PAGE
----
‘Sam’ Grant as portrayed by Flashman V

I was giving you a new view of President Ulysses Grant, once commander of the Union Armies in the American Civil War, as recounted by the celebrated Victorian military “hero” and adventurer, Sir Harry Flashman, VC, KCB. Flashman is meeting the president, with a view to intervening for an old comrade in arms, but the motives are not altruistic but borne out of a desire to cause mischief. Its been a while since the last, so you catch on the last from: https://vahshatedil.wordpress.com/2011/03/31/sam-grant-as-portrayed-by-flashman-iv/

I will continue the account…..

~~ I’m possibly the only man who’s ever seen Ulysses S. Grant with his eyes wide open. His mouth, too.

“Then hell you say! What are you talking about – escort? What’s the matter with you?” He stared at me, suspiciously. “I thought you were a friend of his?”

“Indeed, sir. I hope that wouldn’t prejudice me, though.”

“Prejudice?” He looked nonplussed. “Now see here, lets get this straight. I’m not denying that Custer’s a competent cavalry commander – ”

“Jeb Stuart gave him the right about at Yellow Tavern,” I mused. “But the, Stuart was exceptional, we know -“

“The hell with Stuart! What’s that to the matter? I don’t understand you, Flashman. I am not disputing Custer’s professional merits, within limits. I’m aware of them – no man better… Escort, indeed! What did you mean by that, sir?”

“Well, perhaps that was coming in a bit raw,” I admitted. “I’ve always thought, though, that George was a trifle excitable… headstrong, you know… inclined to play to the gallery…”

“He’s given enough proof of that!” says Grant warmly. “Which is one reason I intend to send out a man who won’t use the campaign as an excuse for gallivanting theatrically to impress the public for his own ambitious reasons.”

“Ah, well, that’s not my province, you see. I can only talk as a soldier, Mr President, and if I have… well, any reservations about old George – I daresay that having come up with the Light Brigade and Jeb Stuart I tend to – “

“You and Jeb Stuart! ‘Jine the cavalree!” He snorted and gave me another of his suspicious squints. “See here – have you got it in for Custer?”

“Certainly not, sir!” I was bluff indignation at once, and tried a contemptuous snort of my own. “And I’m absolutely not one of those cheap fogies who can’t forget he came foot of the class at West Point – “

“I should hope not! We know what that’s worth.” He shook his head and glowered a bit. “I came twenty-first out of thirty-nine myself. Yeah. First in horsemanship, though.”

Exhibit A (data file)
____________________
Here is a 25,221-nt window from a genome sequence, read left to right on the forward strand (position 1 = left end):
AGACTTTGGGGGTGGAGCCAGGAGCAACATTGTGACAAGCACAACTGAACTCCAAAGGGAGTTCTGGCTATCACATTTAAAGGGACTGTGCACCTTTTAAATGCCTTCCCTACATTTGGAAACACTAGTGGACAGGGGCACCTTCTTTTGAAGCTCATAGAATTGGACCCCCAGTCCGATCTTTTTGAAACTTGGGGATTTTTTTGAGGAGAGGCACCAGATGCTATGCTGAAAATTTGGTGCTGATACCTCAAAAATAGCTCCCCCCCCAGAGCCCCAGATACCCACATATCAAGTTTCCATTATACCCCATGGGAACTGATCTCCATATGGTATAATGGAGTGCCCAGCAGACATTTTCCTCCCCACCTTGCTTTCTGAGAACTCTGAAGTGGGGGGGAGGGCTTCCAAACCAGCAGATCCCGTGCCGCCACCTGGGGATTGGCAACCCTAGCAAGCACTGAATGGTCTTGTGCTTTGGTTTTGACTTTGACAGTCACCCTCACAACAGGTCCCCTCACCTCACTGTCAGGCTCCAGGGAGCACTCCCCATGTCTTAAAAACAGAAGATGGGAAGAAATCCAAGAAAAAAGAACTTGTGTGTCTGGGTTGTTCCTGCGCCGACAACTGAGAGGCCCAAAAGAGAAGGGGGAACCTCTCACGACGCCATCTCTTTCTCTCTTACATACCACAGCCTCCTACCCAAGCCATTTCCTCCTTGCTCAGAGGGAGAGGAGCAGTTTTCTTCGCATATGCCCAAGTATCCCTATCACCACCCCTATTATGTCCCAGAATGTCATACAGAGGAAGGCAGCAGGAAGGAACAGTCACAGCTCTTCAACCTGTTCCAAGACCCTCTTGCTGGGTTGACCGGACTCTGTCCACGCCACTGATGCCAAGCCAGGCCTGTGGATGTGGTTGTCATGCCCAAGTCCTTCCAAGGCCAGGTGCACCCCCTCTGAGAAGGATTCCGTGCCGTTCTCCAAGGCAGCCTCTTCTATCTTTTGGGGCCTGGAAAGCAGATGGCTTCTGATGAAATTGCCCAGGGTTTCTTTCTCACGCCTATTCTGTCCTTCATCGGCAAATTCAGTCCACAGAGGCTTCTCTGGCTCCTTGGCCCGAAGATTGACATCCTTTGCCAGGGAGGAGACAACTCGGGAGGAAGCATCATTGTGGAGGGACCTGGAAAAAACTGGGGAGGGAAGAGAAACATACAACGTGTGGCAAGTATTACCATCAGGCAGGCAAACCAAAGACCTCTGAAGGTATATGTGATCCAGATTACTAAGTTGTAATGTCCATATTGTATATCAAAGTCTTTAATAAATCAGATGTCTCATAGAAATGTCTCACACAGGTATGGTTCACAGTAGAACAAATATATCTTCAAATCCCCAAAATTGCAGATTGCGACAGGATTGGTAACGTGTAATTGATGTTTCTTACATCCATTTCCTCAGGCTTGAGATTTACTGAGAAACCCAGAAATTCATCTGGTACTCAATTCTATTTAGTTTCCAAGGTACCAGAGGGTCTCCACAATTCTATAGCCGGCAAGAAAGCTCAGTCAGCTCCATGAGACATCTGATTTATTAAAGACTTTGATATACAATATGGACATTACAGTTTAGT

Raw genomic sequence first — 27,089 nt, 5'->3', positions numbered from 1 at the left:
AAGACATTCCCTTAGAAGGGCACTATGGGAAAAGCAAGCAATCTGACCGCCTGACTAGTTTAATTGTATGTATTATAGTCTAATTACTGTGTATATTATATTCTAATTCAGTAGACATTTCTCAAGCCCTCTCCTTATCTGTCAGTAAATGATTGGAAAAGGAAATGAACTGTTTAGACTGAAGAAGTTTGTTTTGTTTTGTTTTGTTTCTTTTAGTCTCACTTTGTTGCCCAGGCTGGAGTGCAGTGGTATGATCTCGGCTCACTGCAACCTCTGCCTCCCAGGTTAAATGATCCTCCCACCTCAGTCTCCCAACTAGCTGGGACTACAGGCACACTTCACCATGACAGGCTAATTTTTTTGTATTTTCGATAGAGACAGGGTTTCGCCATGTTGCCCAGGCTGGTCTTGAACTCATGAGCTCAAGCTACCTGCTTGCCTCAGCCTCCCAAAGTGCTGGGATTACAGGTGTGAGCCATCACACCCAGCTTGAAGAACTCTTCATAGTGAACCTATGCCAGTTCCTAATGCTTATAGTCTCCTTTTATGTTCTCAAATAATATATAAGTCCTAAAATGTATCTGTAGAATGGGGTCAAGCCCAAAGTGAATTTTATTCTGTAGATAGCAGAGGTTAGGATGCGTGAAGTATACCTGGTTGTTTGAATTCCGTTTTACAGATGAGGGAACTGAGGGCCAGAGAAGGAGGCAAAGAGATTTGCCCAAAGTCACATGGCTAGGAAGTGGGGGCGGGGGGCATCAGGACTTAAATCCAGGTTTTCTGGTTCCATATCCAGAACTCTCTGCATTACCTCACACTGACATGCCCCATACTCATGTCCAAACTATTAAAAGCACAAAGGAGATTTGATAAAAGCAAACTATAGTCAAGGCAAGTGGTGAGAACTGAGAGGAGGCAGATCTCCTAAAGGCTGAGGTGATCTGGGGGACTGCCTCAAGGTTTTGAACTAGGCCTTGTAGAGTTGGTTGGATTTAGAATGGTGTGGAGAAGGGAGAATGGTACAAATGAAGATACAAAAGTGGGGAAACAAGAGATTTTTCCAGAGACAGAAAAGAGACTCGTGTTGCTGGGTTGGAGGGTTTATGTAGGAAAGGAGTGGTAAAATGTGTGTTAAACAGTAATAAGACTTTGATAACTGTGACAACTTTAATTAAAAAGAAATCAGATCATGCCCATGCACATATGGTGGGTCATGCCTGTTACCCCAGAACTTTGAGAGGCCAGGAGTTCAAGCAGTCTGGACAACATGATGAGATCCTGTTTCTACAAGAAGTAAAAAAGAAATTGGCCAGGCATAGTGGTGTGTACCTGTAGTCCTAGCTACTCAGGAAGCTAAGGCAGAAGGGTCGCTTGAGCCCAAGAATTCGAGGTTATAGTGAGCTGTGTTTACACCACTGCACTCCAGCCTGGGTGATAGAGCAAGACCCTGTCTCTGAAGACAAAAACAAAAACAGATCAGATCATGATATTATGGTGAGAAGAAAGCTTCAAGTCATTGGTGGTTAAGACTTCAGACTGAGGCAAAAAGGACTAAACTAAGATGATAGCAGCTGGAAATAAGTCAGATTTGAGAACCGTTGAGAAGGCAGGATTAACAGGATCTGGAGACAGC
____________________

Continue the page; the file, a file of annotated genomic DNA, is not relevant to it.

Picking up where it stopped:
“I never knew that, ” says I, all interest.

“Yes, sir.” He looked me up and down with a sour grin. “You dandy boys with lancer figures think you’re the only ones can ride, don’t you?” He hesitated, but being Sam, not for long. “Care for a drink?”

He poured them out, and we imbibed, and after he’d got the taste of it and ruminated, he came back to the matter at hand, shaking his head. “No, I’d be the last man to belittle Custer as a soldier. Escort! I like that! But as to seeing him – no, Flashman, I can’t do it. ‘Twould only make bad worse. I know what you mean by excitable,you see. Impassioned appeals to me as an old brother-in-arms – I won’t have that.” He gulped his drink and sighed. “I don’t know. We’ll say no more  about it, then.”

Taking this for dismissal, I was ready to be off, well satisfied with having thoroughly muddied the waters, and he saw me to the door, affably enough. Then a thought seemed to strike him, and he coughed uncertainly, glancing at me sidelong. Suddenly he came out with it, peering under his brows.

“Tell me … something I’ve often wondered, but never cared to ask. Would you be…. that is, were you…. the Flashman in Tom Brown’s Schooldays?”

I’m used to it by now, and vary my reply according to the inquirer. “Oh yes, don’t you know,” says I. “That’s me.”

“Oh.” He blinked. “Yes, I see… well.” He didn’t know which way to look. “Uh-huh. But… was it true? What he says, I mean… about you?”

I considered this. “Oh, yes, I’d say so.Every word of it.” I chuckled reminiscently. “Great days they were.”

He scratched his beard and muttered, “I’ll be damned!” and then shook my hand, rather uncomfortably.. and stumped off, with an anxious glance or two over his shoulder.

And that’s all for now…….

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